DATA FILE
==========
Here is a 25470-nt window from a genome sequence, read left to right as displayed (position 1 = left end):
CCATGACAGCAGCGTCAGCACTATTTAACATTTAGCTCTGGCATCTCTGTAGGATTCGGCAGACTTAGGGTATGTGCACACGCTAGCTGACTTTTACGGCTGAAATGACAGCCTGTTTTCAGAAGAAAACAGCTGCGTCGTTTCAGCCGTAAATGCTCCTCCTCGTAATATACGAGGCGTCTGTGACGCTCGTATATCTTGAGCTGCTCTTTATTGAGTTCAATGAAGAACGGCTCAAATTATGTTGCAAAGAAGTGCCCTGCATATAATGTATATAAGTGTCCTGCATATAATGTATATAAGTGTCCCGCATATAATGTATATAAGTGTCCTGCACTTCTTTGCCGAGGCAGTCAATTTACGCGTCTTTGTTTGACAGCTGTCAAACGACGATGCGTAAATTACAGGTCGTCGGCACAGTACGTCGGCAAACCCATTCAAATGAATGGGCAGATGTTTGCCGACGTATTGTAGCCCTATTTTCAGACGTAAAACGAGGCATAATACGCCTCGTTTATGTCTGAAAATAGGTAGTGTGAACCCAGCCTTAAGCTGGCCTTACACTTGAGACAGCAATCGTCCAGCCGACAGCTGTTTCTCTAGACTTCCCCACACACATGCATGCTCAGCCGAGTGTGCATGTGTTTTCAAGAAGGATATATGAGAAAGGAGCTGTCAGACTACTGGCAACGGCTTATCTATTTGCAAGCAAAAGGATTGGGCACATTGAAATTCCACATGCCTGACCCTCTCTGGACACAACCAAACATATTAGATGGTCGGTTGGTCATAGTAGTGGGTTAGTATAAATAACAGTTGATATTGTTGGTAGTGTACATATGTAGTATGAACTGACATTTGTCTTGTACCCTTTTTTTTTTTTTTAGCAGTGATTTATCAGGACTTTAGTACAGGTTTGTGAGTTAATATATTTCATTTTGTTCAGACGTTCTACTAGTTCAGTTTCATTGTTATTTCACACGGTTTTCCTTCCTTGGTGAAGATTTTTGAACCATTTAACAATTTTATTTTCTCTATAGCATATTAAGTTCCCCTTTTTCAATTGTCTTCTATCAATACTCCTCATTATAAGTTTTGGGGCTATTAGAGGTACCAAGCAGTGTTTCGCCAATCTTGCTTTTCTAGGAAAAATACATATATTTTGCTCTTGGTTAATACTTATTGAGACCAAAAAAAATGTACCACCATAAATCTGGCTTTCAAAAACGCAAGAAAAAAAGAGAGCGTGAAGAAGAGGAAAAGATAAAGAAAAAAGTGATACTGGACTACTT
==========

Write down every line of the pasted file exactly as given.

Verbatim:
Here is a 25470-nt window from a genome sequence, read left to right as displayed (position 1 = left end):
CCATGACAGCAGCGTCAGCACTATTTAACATTTAGCTCTGGCATCTCTGTAGGATTCGGCAGACTTAGGGTATGTGCACACGCTAGCTGACTTTTACGGCTGAAATGACAGCCTGTTTTCAGAAGAAAACAGCTGCGTCGTTTCAGCCGTAAATGCTCCTCCTCGTAATATACGAGGCGTCTGTGACGCTCGTATATCTTGAGCTGCTCTTTATTGAGTTCAATGAAGAACGGCTCAAATTATGTTGCAAAGAAGTGCCCTGCATATAATGTATATAAGTGTCCTGCATATAATGTATATAAGTGTCCCGCATATAATGTATATAAGTGTCCTGCACTTCTTTGCCGAGGCAGTCAATTTACGCGTCTTTGTTTGACAGCTGTCAAACGACGATGCGTAAATTACAGGTCGTCGGCACAGTACGTCGGCAAACCCATTCAAATGAATGGGCAGATGTTTGCCGACGTATTGTAGCCCTATTTTCAGACGTAAAACGAGGCATAATACGCCTCGTTTATGTCTGAAAATAGGTAGTGTGAACCCAGCCTTAAGCTGGCCTTACACTTGAGACAGCAATCGTCCAGCCGACAGCTGTTTCTCTAGACTTCCCCACACACATGCATGCTCAGCCGAGTGTGCATGTGTTTTCAAGAAGGATATATGAGAAAGGAGCTGTCAGACTACTGGCAACGGCTTATCTATTTGCAAGCAAAAGGATTGGGCACATTGAAATTCCACATGCCTGACCCTCTCTGGACACAACCAAACATATTAGATGGTCGGTTGGTCATAGTAGTGGGTTAGTATAAATAACAGTTGATATTGTTGGTAGTGTACATATGTAGTATGAACTGACATTTGTCTTGTACCCTTTTTTTTTTTTTTAGCAGTGATTTATCAGGACTTTAGTACAGGTTTGTGAGTTAATATATTTCATTTTGTTCAGACGTTCTACTAGTTCAGTTTCATTGTTATTTCACACGGTTTTCCTTCCTTGGTGAAGATTTTTGAACCATTTAACAATTTTATTTTCTCTATAGCATATTAAGTTCCCCTTTTTCAATTGTCTTCTATCAATACTCCTCATTATAAGTTTTGGGGCTATTAGAGGTACCAAGCAGTGTTTCGCCAATCTTGCTTTTCTAGGAAAAATACATATATTTTGCTCTTGGTTAATACTTATTGAGACCAAAAAAAATGTACCACCATAAATCTGGCTTTCAAAAACGCAAGAAAAAAAGAGAGCGTGAAGAAGAGGAAAAGATAAAGAAAAAAGTGATACTGGACTACTT